August 28, 1940
1550 – 1645 Hours
Rain and fog on August 27th provided a welcome reprieve from flight operations to the exhausted airmen. The following day the skies cleared and both sides readied for the expected raids. Earlier in the day, Goring had dispatched two heavily escorted bomber attacks on the air bases at Eastchurch and Rochford in southeast England. By the afternoon Goring was ready to spring his trap. The third raid consisted of over 100 aircraft and once again aimed at 11 Group's airfields. Park scrambled his squadrons to patrol over the likely bomber routes. In all, six British squadrons would tangle with the Germans. The British expected to encounter another raid bound for their airfields. However, instead of finding bombers they encountered the first pure fighter sweep over England.
54 Squadron scrambled 11 Spitfires from Hornchurch. The Spitfires initially swept southeast towards Canterbury, circled back to Hornchurch on reports of enemy activity, and then back to the Margate-Ramsgate area where they eventually clashed with II. and III./JG 54. The pilots of 54 Squadron claimed two 109's. In return, 5./JG 54 reported the destruction of 2 Spitfires. Meanwhile, Fw. Clerico, Oblt. Scholtz and Fw. Leykauf of 7 Staffel each claimed a Hurricane in the Canterbury area. In a repeat of August 25th, both sides actually lost one aircraft.
Squadron Leader Finlay's Spitfire was hit and burst into flames over Sturry, near Canterbury. Finlay, wounded, managed to bail out. He'd been posted to 54 Squadron for only 24 hours. The former hurdler who won silver at the 1936 Berlin Olympics, returned to duty on September 14 and took command of 41 Squadron. S/Ldr Finlay's victor is difficult to identify, as usually is the case in swirling dogfights. The two Spitfires claimed by 5./JG 54 were not near Canterbury, while the 7 Staffel pilots all filed claims over Canterbury, but against Hurricanes. It's not uncommon for fighter pilots to misidentify enemy aircraft, especially during the stress of combat, and this may be another case.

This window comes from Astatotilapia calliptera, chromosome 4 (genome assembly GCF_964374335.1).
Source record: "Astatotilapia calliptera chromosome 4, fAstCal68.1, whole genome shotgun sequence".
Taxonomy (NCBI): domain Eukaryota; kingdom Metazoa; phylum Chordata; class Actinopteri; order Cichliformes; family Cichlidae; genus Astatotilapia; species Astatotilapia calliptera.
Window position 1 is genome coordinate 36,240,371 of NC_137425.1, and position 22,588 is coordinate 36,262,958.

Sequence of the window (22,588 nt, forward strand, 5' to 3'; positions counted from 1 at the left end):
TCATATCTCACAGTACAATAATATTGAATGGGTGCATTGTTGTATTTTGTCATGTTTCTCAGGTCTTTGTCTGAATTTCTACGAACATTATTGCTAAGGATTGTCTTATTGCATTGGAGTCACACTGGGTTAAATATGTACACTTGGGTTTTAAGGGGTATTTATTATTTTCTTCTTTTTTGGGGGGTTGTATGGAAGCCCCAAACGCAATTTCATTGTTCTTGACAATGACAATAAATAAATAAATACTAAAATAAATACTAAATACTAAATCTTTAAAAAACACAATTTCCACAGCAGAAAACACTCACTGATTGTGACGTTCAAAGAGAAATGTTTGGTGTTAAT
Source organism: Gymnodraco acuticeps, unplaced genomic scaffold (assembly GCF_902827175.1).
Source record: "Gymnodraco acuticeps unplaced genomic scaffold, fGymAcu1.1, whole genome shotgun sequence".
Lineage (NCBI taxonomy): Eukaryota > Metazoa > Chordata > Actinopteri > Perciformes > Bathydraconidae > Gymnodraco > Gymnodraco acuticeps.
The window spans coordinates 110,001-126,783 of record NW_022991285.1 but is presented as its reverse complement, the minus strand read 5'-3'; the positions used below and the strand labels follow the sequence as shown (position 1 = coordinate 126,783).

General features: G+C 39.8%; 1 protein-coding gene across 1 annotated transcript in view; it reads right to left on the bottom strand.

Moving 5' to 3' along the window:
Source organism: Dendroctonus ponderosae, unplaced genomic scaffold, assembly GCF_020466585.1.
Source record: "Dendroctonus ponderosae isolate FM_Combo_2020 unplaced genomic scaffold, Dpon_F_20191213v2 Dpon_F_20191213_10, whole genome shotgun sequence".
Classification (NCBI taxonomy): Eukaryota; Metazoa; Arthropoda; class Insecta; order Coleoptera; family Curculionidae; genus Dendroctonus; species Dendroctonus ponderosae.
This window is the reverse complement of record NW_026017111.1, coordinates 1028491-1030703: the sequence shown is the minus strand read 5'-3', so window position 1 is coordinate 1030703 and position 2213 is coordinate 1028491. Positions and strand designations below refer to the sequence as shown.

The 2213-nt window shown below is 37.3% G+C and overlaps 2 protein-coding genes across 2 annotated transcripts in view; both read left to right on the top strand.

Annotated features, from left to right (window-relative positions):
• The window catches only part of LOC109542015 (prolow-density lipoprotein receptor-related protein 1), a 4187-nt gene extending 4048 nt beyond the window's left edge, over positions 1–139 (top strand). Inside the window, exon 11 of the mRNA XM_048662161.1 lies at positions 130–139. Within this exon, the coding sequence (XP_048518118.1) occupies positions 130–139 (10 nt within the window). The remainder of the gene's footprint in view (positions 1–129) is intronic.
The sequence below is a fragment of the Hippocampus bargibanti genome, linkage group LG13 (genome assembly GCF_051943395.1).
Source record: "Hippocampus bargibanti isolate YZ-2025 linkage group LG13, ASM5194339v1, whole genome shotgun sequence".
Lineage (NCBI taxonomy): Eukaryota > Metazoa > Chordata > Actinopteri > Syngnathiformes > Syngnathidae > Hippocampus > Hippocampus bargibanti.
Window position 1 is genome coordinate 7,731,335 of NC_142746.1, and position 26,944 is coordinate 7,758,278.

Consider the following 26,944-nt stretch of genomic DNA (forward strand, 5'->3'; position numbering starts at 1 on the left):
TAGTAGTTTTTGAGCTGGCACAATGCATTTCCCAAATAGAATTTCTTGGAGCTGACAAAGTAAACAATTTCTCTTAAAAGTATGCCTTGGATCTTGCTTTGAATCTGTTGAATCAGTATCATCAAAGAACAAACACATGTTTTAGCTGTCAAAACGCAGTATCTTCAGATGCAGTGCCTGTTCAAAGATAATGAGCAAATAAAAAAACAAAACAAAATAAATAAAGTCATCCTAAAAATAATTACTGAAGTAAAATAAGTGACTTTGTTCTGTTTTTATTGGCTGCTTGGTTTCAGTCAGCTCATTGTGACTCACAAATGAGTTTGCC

Pilot Officer Gray scored against JG 54 again. This time he claimed a "Curtiss" that he attacked on its return to France. P/O Gray stated the enemy aircraft fell out of control in mid-Channel. The 109 belonged to 5./JG 54's Uffz. Karl Kleeman, whose 109 E-4 (Wn. 2759) fell into the sea off Dover and went missing.
If Goring hoped this first fighter sweep would lead to significant RAF losses in fighter-vs-fighter combat, he'd be sorely dissapointed. The RAF lost 7 fighters, while the Luftwaffe suffered the loss of 6 109's.
The intense fighting of the past 21 days took it's toll on the combatants. A 54 Squadron pilot described the effect on the unit, now down to 4 experienced pilots:
"The strain had almost reached breaking point. The usually good natured George [Gribble] was quiet and irritable; Colin [Gray], by nature thin-faced, was noticeably more hallow cheeked; Desmond [McMullen], inclined to be weighty, was reduced to manageable portion..." The Battle of Britain: An Epic Conflict Revised (Bergstrom).
The final combat of the day involved III Gruppe on another fighter sweep over Kent. Only 603 Squadron, which was on defensive patrol with 11 Spitfires, was able to engage the Germans. In the brief battle, Lt. Hans-Erich Heinbockel of Stab III claimed a Hurricane. The "Hurricane" was in fact the Spitfire of P/O Benson, who was killed. On the debit side for JG 54's ledger, was the lost of a 1./JG 54 109E-1 (Wn. 6204 "White 4") piloted by Fw Otto Schottle. Schottle's suffered a combat damage to his aircraft engine and force landed in Kent and was captured.
No losses were reported for III Gruppe.
Christer Bergstrom / Claes Sundin, Hans-Ekkehard Bob (Ace Profile 1: The Men and Their Machines).
Christer Bergstrom / Claes Sundin, Max Hellmuth Ostermann (Ace Profile 2: The Men and Their Machines).
Christer Bergstrom, The Battle of Britain: An Epic Conflict Revised.
Nigel Parker, Battle of Britain Combat Archive: Volumes 1-7.
Gunther Rosipal – JG 54 Loss List.
Tony Wood – Luftwaffe Aerial Claims.
Jerry Scutts, Jagdgeschwader 54: Aces of the Eastern Front.
Werner Held, Hannes Trautloft, Hans-Ekkehard Bob, JG 54: A Photographic History of the Grunherzjager.